Fluid and mass transfer along transient subduction interfaces in a deep paleo-accretionary wedge (Western Alps)

Gabe S. Epstein, Gray E. Bebout, Samuel Angiboust

Research output: Contribution to journalArticlepeer-review

Abstract

Focusing of fluid flow along Western Alps paleo-subduction interfaces (at the base of the Dent Blanche nappe, NW Italy), afforded by high strain rates, is testified by extensive chemical alteration accompanying previously documented shifts in O isotope compositions resulting from fluid-rock interactions at prograde to peak high-P, low-T conditions. Flushing of these structures by H2O-rich fluids led to the development of prominent metasomatic reaction zones within and among disparate rock types including the calc-schists of the Schistes Lustrés complex and m- to km-scale slivers of metabasaltic/metagabbroic and meta-ultramafic rocks. Evidence for pressure solution, to produce a strong interface-parallel cleavage, presumably reflects at least local-scale redistribution of carbonate. Related to this redistribution, some samples exhibit evidence for albite dissolution and replacement by calcite ± dolomite ± paragonite. White mica, which exhibits high-Si cores related to prograde metamorphism is variably replaced by muscovite-rich rims interpreted as related to the influx of a CO2-bearing fluid at isobaric conditions based on thermodynamic modeling. Ratios of Ba, Rb, Cs, and N to K, all largely housed in micas (for N, as NH4+), indicate up to 60% loss of these elements within a few 10 s of meters of the interface contacts, presumably reflecting the preferential partitioning of these more fluid-mobile elements into the infiltrating fluids. Whole-rock δ15Nair shows some increase approaching the interface structures, from values of +3.8‰ to near +5.0‰, a trend consistent with Rayleigh-like loss during the partitioning of N into fluids from recrystallizing white-mica. Updip fluid flow along the studied structures resulted in the deposition of carbonate and SiO2, as reflected in the abundant, variably transposed, carbonate + quartz vein generations and more pervasive carbonation (within metasedimentary rocks) and silicification (within talc-rich ultramafic rocks). The O isotope shifts proximal to the structures appear to reflect the sourcing of the infiltrating fluids at greater depths in mafic/ultramafic parts of the down-going slab or structurally complex interface region. Although models of subduction-zone volatile cycling implicitly involve the flushing of fluids along or across subduction interfaces, the permeability of these regions, among disparate rocks types and evolving in response to the localization of deformation, likely dictates the magnitude of this transfer. Field-based studies of this type can yield insight regarding mechanisms of m- to km-scale fluid mobility but, given the fragmentary nature of the metamorphic rock record, do not permit quantitative assessment of the cycling of elements such as C at any individual modern (or ancient) margin.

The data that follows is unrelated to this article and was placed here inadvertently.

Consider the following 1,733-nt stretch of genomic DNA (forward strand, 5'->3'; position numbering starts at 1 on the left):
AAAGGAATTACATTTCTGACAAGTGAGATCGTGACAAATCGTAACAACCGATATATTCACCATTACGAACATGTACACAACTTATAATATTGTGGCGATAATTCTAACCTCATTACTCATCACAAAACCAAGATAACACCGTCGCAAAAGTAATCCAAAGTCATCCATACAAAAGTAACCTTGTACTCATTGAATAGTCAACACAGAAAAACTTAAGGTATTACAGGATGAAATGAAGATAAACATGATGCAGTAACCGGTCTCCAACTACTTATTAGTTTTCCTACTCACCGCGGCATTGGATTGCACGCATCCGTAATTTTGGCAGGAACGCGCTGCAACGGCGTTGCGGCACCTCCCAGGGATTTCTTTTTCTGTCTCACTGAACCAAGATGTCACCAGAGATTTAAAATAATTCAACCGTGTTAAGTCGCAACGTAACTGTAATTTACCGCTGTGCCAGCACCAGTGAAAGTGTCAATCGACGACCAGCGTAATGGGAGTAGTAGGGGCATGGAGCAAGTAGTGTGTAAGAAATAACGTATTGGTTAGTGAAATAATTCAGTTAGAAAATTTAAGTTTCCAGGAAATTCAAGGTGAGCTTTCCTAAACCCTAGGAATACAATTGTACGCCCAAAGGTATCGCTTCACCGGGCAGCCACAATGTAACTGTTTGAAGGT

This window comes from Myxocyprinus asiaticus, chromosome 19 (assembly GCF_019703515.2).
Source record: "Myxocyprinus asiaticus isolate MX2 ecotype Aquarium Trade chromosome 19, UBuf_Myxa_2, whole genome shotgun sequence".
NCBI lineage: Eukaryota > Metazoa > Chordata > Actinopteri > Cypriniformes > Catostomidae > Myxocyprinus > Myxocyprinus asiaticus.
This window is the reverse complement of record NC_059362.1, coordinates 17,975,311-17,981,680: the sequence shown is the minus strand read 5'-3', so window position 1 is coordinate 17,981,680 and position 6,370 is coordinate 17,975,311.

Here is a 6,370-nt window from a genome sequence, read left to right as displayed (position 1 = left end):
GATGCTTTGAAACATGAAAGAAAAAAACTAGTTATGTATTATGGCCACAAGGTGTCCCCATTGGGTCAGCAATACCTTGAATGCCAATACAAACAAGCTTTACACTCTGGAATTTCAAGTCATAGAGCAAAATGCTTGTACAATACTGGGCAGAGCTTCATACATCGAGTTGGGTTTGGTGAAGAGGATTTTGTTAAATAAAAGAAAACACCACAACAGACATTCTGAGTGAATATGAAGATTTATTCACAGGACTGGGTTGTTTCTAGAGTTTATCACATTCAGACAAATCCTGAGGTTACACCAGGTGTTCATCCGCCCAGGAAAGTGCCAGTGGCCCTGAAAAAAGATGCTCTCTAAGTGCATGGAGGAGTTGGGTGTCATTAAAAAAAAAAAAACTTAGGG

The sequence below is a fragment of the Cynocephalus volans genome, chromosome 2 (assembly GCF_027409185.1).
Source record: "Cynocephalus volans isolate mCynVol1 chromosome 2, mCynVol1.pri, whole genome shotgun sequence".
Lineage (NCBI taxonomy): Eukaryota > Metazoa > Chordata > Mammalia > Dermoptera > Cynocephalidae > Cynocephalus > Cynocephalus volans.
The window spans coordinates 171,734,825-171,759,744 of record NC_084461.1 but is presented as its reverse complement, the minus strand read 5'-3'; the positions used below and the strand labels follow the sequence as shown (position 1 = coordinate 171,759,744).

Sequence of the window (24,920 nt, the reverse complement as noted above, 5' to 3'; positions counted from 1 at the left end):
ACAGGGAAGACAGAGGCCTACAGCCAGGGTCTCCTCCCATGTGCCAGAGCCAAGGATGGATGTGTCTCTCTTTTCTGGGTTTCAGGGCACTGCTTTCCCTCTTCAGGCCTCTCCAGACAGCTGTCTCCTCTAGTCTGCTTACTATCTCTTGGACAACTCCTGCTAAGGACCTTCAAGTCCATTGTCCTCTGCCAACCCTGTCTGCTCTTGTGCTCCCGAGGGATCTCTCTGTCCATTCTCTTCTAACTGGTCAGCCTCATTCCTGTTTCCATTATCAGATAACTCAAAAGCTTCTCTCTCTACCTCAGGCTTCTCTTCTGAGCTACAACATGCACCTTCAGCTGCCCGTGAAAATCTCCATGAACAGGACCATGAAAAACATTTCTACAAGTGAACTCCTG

Original languageEnglish
Article number119920
JournalChemical Geology
Volume559
DOIs
Publication statusPublished - Jan 5 2021
Externally publishedYes

Keywords

  • Carbon cycling
  • Fluid-rock interaction
  • LILE mobility
  • Subduction

ASJC Scopus subject areas

  • Geology
  • Geochemistry and Petrology

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